THUNDERBOLTS TP CAGE
What did the
Art by Kev Walker
Cover by Marko Djurdjevic
Size: 112 pages
And Jeff Parker is a good writer.
Compared somewhat unfairly to DC’s Secret Six, which I love, I was attracted to the idea of a team of Marvel villains working under the supervision of Luke Cage. I was further lured in by the aforementioned exciting opportunity to get to know new characters (aside from Cage and Crossbones, whom I were already familiar with). Plus, everybody loves a good villain story. You know you do.
The premise is deliciously simple: Supervillains are given the chance to earn leniency or even a full pardon by working with the government’s “Thunderbolts” program under the command of the indestructible Luke Cage, carrying out dangerous and exciting missions. It is the stuff kick-ass action stories are made of, and Thunderbolts: Cage does not disappoint in that department.
It takes a very specific kind of action scene to catch my attention in comics. Usually the fight begins and I skim through the smack-talk and polite exchange of punches until somebody wins. But every so often you get a clever, well-paced, and freakin’ awesome sequence that demands your attention and elicits much more feeling. In Cage there is something memorable about each fight scene, which is quite a rare feat.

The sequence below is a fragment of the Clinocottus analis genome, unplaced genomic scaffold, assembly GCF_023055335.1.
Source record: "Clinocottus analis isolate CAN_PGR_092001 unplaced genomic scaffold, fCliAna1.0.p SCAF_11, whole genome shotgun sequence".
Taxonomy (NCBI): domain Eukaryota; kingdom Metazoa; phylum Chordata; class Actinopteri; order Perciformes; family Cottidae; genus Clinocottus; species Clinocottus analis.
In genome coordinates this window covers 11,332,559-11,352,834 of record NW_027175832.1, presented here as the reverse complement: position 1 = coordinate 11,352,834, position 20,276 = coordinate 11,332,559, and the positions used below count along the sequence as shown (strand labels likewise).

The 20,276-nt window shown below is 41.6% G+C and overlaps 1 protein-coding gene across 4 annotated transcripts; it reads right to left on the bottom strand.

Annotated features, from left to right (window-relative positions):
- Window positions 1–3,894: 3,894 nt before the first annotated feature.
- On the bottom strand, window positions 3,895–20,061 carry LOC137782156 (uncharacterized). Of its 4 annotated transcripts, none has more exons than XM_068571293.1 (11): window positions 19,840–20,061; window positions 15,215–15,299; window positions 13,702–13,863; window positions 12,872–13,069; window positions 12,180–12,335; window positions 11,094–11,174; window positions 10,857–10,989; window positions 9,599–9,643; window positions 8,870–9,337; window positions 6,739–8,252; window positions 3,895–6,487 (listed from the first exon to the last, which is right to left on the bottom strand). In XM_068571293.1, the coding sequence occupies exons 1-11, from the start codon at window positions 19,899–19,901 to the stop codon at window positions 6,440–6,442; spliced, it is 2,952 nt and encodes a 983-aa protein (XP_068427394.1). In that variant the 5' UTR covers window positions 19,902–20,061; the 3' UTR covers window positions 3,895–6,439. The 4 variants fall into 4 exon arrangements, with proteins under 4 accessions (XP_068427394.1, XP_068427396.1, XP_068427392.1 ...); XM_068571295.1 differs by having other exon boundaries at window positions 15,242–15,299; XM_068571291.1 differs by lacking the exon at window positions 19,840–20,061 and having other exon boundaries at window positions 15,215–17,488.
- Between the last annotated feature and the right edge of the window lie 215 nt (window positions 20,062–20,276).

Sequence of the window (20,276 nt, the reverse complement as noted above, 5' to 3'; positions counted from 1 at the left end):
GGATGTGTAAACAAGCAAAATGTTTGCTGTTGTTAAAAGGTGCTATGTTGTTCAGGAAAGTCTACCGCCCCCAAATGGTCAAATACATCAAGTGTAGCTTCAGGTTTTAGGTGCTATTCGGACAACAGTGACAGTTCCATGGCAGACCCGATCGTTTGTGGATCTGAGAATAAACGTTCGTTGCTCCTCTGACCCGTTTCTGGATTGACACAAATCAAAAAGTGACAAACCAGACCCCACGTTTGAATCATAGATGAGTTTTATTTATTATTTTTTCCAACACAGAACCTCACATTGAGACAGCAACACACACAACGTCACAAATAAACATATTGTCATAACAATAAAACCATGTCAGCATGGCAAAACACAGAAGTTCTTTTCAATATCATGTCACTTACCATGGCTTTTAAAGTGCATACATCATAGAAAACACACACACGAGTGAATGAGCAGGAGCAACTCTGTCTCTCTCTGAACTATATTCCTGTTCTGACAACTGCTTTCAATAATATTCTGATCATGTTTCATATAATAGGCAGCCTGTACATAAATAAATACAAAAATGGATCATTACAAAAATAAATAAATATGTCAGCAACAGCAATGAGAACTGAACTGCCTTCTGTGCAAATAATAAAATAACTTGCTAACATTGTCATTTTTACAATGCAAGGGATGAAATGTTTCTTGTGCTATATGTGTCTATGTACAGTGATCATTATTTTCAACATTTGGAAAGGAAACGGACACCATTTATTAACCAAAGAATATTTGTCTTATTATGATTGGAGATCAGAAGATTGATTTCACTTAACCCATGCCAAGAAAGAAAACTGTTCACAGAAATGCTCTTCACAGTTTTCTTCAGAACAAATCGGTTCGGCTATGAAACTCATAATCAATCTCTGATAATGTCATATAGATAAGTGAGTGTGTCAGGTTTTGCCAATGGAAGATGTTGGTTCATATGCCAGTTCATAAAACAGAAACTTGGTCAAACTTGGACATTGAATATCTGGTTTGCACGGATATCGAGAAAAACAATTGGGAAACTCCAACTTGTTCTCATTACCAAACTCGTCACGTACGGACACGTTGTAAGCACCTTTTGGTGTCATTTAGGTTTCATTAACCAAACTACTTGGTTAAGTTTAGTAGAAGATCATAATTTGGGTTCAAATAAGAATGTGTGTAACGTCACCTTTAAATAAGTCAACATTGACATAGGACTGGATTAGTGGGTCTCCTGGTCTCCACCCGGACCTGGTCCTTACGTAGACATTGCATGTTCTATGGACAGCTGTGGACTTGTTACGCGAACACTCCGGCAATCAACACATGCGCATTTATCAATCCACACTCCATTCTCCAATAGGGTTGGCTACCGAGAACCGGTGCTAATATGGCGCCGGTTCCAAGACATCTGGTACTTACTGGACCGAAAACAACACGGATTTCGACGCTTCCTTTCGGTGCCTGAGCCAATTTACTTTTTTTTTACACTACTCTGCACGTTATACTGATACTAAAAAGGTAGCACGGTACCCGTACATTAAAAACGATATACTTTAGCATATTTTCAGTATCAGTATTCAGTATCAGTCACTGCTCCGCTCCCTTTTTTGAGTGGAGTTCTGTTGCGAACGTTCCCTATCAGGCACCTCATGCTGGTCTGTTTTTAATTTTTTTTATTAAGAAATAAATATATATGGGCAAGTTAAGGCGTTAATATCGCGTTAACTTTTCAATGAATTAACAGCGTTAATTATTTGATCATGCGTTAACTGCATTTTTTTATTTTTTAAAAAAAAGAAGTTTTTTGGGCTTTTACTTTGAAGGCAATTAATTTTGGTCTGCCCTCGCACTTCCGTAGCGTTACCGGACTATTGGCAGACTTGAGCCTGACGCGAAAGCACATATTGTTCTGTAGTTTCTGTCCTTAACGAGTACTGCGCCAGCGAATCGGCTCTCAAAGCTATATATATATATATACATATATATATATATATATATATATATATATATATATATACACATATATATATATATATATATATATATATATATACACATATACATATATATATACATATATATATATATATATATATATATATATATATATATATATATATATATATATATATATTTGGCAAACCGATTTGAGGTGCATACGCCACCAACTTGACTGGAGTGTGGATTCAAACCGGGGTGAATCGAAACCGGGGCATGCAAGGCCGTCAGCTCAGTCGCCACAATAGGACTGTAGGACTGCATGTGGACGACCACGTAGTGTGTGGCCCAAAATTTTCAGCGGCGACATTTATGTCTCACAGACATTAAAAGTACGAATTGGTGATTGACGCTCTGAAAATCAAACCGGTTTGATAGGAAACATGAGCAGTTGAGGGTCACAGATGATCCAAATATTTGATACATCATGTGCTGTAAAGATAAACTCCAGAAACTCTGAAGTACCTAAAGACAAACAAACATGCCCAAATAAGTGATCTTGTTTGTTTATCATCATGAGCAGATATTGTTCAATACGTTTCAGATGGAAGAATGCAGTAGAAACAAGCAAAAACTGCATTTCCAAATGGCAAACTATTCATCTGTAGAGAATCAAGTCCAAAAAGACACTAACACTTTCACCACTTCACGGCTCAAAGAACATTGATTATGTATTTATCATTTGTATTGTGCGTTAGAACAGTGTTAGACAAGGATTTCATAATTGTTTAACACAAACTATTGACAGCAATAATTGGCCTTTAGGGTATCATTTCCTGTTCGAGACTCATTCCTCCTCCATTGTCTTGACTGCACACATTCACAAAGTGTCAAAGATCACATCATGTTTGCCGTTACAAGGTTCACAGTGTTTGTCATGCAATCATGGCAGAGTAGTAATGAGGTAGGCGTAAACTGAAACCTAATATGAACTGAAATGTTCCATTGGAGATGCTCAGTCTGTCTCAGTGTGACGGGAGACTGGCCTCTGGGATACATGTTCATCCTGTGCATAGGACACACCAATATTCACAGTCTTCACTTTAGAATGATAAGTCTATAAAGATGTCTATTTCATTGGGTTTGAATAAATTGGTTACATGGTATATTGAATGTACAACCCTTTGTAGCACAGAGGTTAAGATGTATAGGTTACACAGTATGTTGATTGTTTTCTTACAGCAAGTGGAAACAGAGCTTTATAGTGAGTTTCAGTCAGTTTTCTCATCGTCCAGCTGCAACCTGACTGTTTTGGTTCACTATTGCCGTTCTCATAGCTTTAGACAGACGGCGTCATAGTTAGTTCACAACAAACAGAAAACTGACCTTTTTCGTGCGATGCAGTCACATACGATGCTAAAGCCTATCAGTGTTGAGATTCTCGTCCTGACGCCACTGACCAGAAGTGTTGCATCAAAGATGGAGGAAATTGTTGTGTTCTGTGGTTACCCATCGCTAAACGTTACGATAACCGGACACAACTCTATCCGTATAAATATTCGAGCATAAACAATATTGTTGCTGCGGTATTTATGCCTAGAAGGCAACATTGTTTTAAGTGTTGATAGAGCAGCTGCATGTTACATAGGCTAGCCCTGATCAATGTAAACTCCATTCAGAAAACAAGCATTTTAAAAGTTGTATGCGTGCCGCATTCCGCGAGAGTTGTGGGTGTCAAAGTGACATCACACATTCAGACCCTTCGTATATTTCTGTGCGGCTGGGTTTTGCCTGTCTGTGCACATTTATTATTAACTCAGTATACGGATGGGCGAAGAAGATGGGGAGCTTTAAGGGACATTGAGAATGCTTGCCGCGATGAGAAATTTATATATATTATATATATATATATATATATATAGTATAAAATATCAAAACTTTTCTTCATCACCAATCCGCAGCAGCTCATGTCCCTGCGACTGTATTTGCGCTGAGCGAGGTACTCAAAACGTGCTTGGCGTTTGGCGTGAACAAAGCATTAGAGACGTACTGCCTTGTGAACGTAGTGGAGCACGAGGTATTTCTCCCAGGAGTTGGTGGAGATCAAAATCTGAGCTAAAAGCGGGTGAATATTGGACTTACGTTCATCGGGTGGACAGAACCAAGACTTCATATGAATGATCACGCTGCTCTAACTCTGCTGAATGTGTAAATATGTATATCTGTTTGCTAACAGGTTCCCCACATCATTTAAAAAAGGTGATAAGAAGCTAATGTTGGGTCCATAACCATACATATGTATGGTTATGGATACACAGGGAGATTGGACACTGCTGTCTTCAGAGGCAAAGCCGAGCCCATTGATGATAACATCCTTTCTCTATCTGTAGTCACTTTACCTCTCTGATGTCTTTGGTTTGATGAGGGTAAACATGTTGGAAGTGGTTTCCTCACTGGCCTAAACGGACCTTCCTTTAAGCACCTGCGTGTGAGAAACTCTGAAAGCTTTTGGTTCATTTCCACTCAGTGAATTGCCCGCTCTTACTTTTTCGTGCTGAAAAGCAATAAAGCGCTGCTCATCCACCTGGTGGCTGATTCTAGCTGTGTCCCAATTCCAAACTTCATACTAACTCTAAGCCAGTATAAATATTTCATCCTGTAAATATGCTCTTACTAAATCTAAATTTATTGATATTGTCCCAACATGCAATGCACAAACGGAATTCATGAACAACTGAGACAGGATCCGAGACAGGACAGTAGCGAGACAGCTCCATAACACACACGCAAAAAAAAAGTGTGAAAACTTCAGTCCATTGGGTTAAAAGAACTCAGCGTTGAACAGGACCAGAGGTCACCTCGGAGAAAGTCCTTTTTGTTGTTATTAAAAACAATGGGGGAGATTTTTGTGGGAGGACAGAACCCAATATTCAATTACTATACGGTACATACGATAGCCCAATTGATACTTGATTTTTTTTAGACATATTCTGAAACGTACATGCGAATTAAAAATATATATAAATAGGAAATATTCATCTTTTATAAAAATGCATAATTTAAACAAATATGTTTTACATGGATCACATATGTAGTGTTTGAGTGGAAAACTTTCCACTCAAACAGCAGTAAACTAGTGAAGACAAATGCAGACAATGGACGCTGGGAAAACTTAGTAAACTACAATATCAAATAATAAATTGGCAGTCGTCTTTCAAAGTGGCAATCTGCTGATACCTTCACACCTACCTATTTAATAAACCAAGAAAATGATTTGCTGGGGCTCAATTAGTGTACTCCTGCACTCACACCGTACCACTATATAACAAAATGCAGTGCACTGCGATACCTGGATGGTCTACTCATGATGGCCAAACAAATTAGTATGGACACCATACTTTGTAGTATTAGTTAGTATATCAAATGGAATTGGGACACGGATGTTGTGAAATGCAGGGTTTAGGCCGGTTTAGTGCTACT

Thankfully, the time between fisticuffs and explosions isn’t spent thinking “How long til the next fight?” Walker’s characterisation and dialogue is a treat for casual readers like me; getting across who everybody is — and making them all feel unique too — without dragging down the story. Each of the missions the ‘Bolts undertake are very inventive and far from lazy plotting. My only negative thought is that there is no real overall story here; more of a “getting to know you” session, which is perfect for those like me, but I’m wondering how long that will sustain readers with shorter attention spans.
But if Parker’s writing doesn’t bring you back, Walker’s art surely will. Very clear-cut, with an ever-so-slightly cartoonish edge to it. Bad-ass posing is always important in a team book, and there are some damned nice examples in here, but it’s his designs that I love the most. Juggernaut really does look like someone I would get out of the way of, and Man-Thing (the ensemble’s dark horse) radiates mystery and a little bit of melancholy too.
An excellent example of both a good team book and a great action book, I’m happy I expanded my knowledge of the Marvel Universe and all who dwell within her, even if it was some of the more disreputable citizens.
Art: 4 - Very Good